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Franks: Tribute to a great American — Gen. Colin Powell

By Gary Franks - | Oct 22, 2021

When people talk about great Americans, pioneers with integrity, leaders who achieved great things who were strong enough to admit failure, take responsibility for failure and worked tirelessly to turn it around, Gen. Colin Powell comes to mind. Powell was a man of humility, a man of strength. He exuded confidence. Americans trusted Secretary of State Colin Powell, my friend.

Today, he would be considered a true throwback. We will all miss him. He made all Black Americans proud. He did not try to make “up” seem like “down,” take credit for more than what he had done, instead he gave credit to others and tried to inspire others, often when no one else knew about it.

When I got to know Gen. Colin Powell, he was embarking upon one of his greatest achievements. He was the architect of a plan to destroy the fourth largest infantry at the time, Iraq. In 1991, he and his boss, President George H.W. Bush, understood that we did not want to break the country, just defeat Saddam Hussein, and have Iraq be removed from Kuwait. Neither man wanted another Vietnam. Powell used overwhelming military force in Iraq. A brilliant strategy. In seven weeks, the conflict was over, and we had accomplished the mission. Others wanted to go further but Powell was able to convince the most important person in the room, the president, to stop.

Authorizing the use of force in Desert Storm was my first big vote after being sworn into Congress. I had been given my first choice in committee assignments — the House Armed Services Committee. They even gave me a top position on the Readiness Subcommittee as my Republican Party was in the minority. I was expected to get up to speed quickly.

There was no other member of Congress of color, Black or brown that supported the use of force in the Persian Gulf War. After its success, I was courted and commended by the Kuwait government for my vote and support.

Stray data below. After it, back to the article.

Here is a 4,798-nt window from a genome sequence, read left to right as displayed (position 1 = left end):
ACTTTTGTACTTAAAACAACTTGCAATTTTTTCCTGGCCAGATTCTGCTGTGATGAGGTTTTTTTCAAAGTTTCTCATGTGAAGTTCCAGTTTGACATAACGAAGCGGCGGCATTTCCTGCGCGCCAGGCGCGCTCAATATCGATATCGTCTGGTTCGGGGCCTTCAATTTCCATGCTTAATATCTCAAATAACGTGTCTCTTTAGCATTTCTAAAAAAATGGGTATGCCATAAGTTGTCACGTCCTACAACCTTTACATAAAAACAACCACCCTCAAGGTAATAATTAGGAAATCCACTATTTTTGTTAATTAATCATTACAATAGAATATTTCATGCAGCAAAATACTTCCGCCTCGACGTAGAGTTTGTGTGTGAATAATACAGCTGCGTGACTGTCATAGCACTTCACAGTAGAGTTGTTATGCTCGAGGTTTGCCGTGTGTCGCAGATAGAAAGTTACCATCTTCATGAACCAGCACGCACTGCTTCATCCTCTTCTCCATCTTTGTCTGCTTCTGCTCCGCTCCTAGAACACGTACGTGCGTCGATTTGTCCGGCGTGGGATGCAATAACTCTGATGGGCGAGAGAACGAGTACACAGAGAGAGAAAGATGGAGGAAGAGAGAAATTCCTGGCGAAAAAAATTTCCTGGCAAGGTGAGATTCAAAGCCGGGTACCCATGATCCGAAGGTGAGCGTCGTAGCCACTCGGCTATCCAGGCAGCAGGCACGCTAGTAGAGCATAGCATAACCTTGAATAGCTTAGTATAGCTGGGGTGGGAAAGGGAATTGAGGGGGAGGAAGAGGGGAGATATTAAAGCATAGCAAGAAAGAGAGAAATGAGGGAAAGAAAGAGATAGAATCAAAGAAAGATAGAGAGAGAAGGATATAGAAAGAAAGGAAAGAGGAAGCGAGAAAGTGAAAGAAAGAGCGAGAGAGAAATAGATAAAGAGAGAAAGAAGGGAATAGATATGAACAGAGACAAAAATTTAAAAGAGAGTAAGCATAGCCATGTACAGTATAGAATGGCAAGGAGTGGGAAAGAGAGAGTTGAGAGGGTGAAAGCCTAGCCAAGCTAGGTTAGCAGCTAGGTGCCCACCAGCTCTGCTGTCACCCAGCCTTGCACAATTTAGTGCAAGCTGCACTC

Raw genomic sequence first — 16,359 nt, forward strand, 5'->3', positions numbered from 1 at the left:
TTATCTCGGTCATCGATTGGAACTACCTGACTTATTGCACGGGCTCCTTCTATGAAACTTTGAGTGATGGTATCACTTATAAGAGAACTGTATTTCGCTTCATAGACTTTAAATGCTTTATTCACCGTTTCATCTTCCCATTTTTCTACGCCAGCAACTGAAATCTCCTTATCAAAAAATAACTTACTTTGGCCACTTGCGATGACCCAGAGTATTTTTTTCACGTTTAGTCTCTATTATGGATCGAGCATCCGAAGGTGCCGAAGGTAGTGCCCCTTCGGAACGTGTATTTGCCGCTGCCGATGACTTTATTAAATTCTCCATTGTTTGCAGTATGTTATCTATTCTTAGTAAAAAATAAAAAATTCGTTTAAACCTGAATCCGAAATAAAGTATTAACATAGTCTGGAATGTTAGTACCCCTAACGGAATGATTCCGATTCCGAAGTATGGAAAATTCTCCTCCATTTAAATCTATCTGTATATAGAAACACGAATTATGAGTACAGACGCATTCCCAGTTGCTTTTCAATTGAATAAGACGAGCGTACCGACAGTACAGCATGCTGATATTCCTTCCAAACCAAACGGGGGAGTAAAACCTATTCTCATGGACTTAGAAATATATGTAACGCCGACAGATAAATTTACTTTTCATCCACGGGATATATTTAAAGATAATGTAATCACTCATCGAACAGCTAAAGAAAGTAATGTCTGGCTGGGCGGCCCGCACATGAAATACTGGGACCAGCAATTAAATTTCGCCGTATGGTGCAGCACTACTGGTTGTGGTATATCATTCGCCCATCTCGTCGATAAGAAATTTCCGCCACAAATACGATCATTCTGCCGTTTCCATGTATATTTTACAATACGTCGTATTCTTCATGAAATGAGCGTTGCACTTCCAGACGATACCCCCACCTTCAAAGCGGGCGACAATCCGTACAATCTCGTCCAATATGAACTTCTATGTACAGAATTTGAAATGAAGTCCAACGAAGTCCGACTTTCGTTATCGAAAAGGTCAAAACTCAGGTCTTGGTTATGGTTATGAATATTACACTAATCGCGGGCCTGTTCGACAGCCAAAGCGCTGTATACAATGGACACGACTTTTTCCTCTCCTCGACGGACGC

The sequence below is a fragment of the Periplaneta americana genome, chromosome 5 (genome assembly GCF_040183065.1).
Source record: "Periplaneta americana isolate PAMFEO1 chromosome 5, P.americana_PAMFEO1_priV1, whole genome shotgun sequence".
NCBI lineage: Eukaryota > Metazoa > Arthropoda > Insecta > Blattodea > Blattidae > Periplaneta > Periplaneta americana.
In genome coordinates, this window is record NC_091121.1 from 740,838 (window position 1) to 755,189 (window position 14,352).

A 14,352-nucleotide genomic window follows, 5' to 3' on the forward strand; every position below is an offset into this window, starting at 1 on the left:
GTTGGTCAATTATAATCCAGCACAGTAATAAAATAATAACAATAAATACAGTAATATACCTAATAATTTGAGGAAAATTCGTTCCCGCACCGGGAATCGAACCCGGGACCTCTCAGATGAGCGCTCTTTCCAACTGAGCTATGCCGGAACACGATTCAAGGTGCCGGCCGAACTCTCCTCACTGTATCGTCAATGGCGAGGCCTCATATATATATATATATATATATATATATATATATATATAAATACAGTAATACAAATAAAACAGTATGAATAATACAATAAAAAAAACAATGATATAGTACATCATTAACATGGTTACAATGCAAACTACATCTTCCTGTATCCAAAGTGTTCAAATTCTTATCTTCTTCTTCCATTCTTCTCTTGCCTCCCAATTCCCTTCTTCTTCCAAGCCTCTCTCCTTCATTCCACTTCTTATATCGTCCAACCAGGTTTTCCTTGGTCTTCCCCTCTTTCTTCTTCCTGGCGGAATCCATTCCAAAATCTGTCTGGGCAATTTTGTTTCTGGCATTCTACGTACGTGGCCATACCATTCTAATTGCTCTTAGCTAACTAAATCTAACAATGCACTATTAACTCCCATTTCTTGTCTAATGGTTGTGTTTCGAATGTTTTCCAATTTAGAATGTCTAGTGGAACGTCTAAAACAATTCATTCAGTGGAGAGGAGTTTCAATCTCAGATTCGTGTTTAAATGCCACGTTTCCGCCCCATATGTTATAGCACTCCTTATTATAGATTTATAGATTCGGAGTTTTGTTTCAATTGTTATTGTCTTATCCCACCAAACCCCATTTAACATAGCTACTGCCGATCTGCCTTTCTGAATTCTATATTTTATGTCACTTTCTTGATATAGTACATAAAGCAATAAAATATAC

Prior to the House floor vote, Gen. Powell and his team had several meetings with the House Armed Services committee members as it was most appropriate.

In my private conversations with the general, I learned that his parents, upon arriving in the United States from Jamaica as immigrants, lived in a town in my Connecticut congressional district, prior to the family moving to the South Bronx where he was born. That was enough for me to consider him a native Nutmegger.

Our friendship was immediate. My wife is also of Jamaican descent.

One of my most cherished memories was when the Congressional Black Caucus had him attend one of our weekly meetings. I boasted that these folks want to commend you now, but they were not with you when it counted. I said this partially in jest, but everyone got the message. Powell merely smiled.

Years later we would both author books. I am in his first book, “My American Journey,” and he is not only in my book, “Searching for the Promised Land,” but he wrote a blurb for the back cover to help with its sales. His book sold a heck of a lot more copies than mine did.

In our books, we both recollect the same story. I told Powell that he helped me get elected to Congress. He paused, and said, “Gary, I do not get involved in politics, how did that happen?” I said, “I told my voters that if I could get elected to the U.S. House of Representatives, as one of 435, as a Black man in a 92 percent white district — a first, what harm could I do? After all, we have a Black man as chairman of the Joint Chiefs of Staff, also a first, and look at what he has been doing.” This always elicited both gasps and laughter.

Powell was not about race. People often made it about race, but he never did.

From the 1996 election when Powell decided not to run for president, the Democrats’ plan was launched. It was substantially based on race, in my opinion. The Democrats have not won the white vote in decades for president. Of late, they have won more than 90 percent of the Black with extremely high Black turnout on Election Day. When Democrats fail to get 90 percent of the Black vote they tend to lose.

We live in a divided, polarized America, but I can’t help but imagine what this country would look like had Colin Powell become president. I believe he could have brought us together. What a dynamic leader he would have been. Our loss.

Job well done, soldier.

Gary Franks served three terms as U.S. representative for Connecticut’s 5th District. He was the first Black Republican elected to the House in nearly 60 years and New England’s first Black member of the House. Host: podcast “We Speak Frankly.” Author: “With God, For God, and For Country.” @GaryFranks


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